Drug Endangered Children Awareness ONLINE
This course examines the need and advantages of collaborative working arrangements at the local level between law enforcement, Division of Children and Family Services and other social service agencies when working cases that involve children living in homes where illegal drug activities occur. Participants will learn the history of the DEC movement nationally, the general history of drug use in the U.S., the effects and dangers of children living in homes where drugs are being used, manufactured or sold, drug recognition information and the advantages of local collaboration when dealing with DEC cases. Information about the Arkansas DEC Alliance will be shared and the Arkansas definition of drug endangered children will be explained.
This class can be taken as a stand-alone course or as a prerequisite for the intense DEC collaboration workshops that are offered around the State.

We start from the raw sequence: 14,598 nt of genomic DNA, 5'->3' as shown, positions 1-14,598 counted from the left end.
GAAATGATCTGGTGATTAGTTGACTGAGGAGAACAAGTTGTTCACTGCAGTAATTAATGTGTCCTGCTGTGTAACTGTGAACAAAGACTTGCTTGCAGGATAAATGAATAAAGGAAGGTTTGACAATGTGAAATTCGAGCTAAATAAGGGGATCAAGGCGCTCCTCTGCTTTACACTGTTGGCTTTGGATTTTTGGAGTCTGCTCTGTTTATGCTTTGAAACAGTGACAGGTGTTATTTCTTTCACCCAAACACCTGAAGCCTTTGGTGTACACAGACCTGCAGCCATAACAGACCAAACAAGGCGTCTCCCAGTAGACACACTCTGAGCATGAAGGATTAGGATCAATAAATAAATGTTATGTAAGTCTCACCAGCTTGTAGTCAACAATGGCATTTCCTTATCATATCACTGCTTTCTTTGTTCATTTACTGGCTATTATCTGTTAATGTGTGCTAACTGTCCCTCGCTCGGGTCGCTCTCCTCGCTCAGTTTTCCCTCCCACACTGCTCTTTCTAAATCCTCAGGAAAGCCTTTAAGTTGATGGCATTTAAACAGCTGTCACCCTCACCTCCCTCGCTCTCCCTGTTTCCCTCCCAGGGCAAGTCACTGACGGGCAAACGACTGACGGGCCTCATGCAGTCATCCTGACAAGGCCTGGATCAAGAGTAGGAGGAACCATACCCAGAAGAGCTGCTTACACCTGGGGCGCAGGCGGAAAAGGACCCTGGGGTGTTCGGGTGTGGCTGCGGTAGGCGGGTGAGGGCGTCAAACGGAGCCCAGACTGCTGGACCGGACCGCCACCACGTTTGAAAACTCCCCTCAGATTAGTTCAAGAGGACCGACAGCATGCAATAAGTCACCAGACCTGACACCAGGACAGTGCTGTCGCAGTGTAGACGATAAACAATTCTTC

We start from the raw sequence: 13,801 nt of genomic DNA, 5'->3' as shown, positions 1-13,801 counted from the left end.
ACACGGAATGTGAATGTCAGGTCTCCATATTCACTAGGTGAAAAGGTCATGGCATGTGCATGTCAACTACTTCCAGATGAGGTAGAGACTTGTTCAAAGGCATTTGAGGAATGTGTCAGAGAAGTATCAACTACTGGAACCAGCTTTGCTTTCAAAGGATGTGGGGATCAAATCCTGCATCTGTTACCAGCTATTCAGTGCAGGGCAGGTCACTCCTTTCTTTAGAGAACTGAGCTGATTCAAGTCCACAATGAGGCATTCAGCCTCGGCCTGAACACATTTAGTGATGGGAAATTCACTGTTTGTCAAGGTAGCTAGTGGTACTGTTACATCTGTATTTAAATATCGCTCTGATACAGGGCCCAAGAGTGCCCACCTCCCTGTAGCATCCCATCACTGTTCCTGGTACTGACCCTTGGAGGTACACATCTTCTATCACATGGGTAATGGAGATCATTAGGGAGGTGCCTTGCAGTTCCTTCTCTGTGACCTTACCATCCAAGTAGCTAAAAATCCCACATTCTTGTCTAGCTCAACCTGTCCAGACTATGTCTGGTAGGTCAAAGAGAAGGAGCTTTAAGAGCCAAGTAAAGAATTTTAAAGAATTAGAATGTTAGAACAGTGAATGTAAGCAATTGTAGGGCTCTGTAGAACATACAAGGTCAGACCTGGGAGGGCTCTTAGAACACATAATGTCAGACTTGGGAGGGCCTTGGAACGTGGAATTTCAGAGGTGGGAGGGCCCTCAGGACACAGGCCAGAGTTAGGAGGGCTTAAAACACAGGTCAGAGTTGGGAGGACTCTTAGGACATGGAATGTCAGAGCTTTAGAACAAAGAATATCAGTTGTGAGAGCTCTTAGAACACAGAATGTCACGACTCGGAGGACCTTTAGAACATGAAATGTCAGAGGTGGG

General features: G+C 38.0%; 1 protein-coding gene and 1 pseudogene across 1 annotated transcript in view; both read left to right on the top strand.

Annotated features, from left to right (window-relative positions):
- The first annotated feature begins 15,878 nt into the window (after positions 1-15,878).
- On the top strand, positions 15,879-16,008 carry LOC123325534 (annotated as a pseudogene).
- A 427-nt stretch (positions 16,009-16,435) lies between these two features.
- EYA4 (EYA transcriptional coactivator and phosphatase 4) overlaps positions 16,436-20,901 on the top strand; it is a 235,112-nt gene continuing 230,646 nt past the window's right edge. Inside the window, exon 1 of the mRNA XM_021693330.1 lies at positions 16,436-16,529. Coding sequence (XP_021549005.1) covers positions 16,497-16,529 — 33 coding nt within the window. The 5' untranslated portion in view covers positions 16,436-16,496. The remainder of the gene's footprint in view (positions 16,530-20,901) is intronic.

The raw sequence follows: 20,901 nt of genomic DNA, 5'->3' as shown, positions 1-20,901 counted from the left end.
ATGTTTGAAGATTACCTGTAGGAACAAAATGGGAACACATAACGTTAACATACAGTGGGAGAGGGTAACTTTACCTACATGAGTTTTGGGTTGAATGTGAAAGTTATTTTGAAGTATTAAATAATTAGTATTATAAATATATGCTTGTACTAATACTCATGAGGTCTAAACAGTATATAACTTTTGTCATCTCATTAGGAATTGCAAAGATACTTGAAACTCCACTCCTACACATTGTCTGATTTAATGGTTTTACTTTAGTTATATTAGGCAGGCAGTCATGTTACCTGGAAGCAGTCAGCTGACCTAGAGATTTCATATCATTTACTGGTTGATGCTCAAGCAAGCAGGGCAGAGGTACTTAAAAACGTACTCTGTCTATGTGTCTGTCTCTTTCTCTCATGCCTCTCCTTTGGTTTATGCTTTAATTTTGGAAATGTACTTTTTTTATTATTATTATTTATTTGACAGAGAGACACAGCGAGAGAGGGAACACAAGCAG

- Understand the significant events and history of the Drug Endangered Children’s Initiative at a national and state level.
- Discuss the development of U.S. national drug policies.
- Learn about the evolution of child protective services in the United States.
- Understand the risks to children due to illicit drug activities in their homes.
- Recognize the most common types of abused drugs and their paraphernalia.
- Discuss the power and effectiveness that comes from multi-disciplinary collaboration at the local level.
TARGET AUDIENCE: Law Enforcement and Division of Children and Family Services (DCFS) Professionals.
TRAINING HOURS: 7 hours
December 6-12, 2017
Registration ends 12pm (noon) December 5, 2017
This project was supported by Grant # 2009CKWX0574 awarded by the U.S. Department of Justice, Office of Community Oriented Policing Services. The opinions contained herein are those of the author(s) and do not necessarily represent the official position or policies of the U.S. Department of Justice. References to specific companies, products, or services should not be considered an endorsement by the author(s) or the U.S. Department of Justice. Rather, the references are illustrations to supplement discussion of the issues.